I am going to make this reflection short and sweet because, well, I feel exhausted after two long days of intellectual exercise and I am missing out on some helpful sleep. And, Kamal Haasan is making his presence tomorrow!

History of the ancient India

Romila Thapar, quite evidently a veteran in the field, wasn’t in agreement with the colonial scholars’ opinion that ancient India (especially Indus civilization) was ahistorical and Indian past was oriental despotism. She said the question of whether there were any historical records is irrelevant and I am going to agree with that.

She also commented that Mahabharatha was an Ithikasa and was believed to have happened (with layers added onto it over time) whereas Ramayana was a Kavya and has had more literary aspects to it. She being an expert in this field should very well know about this more than I do but that particular comment was quite surprising to me. I imagined both these Indian epics have a grounded real version and I am only partially correct.

Adding onto that, she remarked epics are ‘repository of recording consciousness’ and not historical text. However, I do think epics give a general idea of the way of life in the ancient India. For example, the practice of polyandry by Drowpadi and the clan system in Mahabarath and importantly kingship politics that existed several thousand years ago — the current day politics don’t even match to that.

Despair for mega cities?

There was an unison agreement that the cities ought to be crucibles of democracy yet they are turning out to be crucibles of inequality. The advent of xenophobic vibe in Mumbai was a genuine cause of concern.

I however am not sure which camp I would find myself in if there was a similar movement going on in Chennai. The lack of effort from the urban migrants to culturally merge into their destination cities irks me occasionally. I am glad these irks are temporary — but only at the moment. I also find myself in a dilemma — because everything I hate about the migrants of my city was what I was doing in my four-year stint in Singapore.

Travelling in Tibet

Colin Thubron did well to tingle my senses for travelling. I feel I am missing out on a huge part of life and what it has to offer to me simply because I am not travelling.

Colin reminded me something I had known before – Tibetans leave the dead bodies out in the open to be consumed by the vultures. It is very much a unique exercise in the entirety of the human race, where people prefer and wish to be buried, cremated or even martyred. But not Tibetans, who manage to stay not larger than life and continue to show modesty and dignity, in their true ways.

Tall tales

Aswin Sanghi defined mythology as ‘a touch of truth with several layers on it’. He also touched on a point that I have been labouring for quite some time. That divinity are things that are yet to be explained; that it is an element of unknown.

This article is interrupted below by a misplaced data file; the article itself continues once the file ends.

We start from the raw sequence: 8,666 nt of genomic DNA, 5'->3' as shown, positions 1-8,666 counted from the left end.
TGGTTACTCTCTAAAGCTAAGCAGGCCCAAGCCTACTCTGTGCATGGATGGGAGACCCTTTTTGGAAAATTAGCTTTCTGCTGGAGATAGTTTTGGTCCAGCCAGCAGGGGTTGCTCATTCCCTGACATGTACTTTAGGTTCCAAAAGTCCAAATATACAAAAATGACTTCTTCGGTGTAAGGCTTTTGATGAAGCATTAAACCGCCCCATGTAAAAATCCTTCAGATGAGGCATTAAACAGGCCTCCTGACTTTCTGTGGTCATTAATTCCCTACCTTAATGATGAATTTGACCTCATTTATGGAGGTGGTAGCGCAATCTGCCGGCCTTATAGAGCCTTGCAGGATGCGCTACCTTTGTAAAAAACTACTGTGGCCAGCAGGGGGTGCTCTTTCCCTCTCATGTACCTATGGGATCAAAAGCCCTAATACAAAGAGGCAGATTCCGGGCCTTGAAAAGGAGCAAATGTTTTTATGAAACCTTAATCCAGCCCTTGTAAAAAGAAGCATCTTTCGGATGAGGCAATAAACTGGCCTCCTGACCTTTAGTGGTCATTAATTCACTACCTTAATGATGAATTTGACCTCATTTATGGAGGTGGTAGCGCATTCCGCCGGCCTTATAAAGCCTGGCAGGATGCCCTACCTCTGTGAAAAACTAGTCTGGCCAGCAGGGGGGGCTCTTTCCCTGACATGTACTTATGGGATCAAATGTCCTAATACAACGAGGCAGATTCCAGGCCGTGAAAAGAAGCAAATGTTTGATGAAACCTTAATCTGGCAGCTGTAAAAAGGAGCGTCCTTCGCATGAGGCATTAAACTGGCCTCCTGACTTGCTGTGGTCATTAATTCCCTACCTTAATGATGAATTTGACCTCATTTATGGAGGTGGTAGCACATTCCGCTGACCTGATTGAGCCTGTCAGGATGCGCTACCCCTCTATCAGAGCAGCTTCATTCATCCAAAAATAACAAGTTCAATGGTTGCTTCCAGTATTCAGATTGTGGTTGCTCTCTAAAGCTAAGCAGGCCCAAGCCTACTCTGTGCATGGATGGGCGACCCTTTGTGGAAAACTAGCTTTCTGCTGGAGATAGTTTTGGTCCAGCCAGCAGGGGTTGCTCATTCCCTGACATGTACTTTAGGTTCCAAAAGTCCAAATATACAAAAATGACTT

Samantha Shannon seemed uninterested in censoring books, especially to children. She makes it a point that books are a safe place to experience what the children would experience later in their life. In a world that makes a ‘spectacle out of violence’, she thinks there is thrill from danger without needing to experience it first-hand.

Revisiting the history books

William Dalrymple made me re-realize what it feels to get back to the history books. Everything of value comes right from it and it is almost surprising how we manage to get away from it despite having it right under our eyesight. I am going to begin by grabbing the nearest copy of ‘Freedom by Midnight’ and hopefully finish it within the next month (February).

The great lie that is fiction

“Fiction is the great lie that tells the truth” claimed Dorothy Allison. Or so claimed Abraham Varghese that Dorothy claimed so. Whatever. The point was, Abraham showed what true passion can do — make you really mad that is.

He also left this gem about finding one’s voice when writing:

When you’ve written something that your spouse finds deeply disturbing, you have found your voice.

And I took his little advice for wannabe writers to the heart: Read, read and read. I hope to update my little reading wish-list and keep to it at once.

The Hindu Lit For Life – Day 1 Reflections

I have had the great fortune being part of the audience in the first day of The Hindu – Lit For Life 2014. And as always, I am comfortably awkward and clueless around social events. I am however happy that I continue to give my honest attempts at partaking in social events instead of chickening out. I am hopeful this is just a phase and I can get better at this with each passing attempts.

Some initial thoughts about the event

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That you see is the ‘Beyond Words’ theme/logo. It felt a little jagged, out of place and not so soothing to the eyes. Could very well have everything to do with my poor fashionable sense.

And if only were the concert hall not freezing (OK, not nearly as bad as what North America is currently facing), the whole event would have been a lot more enjoyable.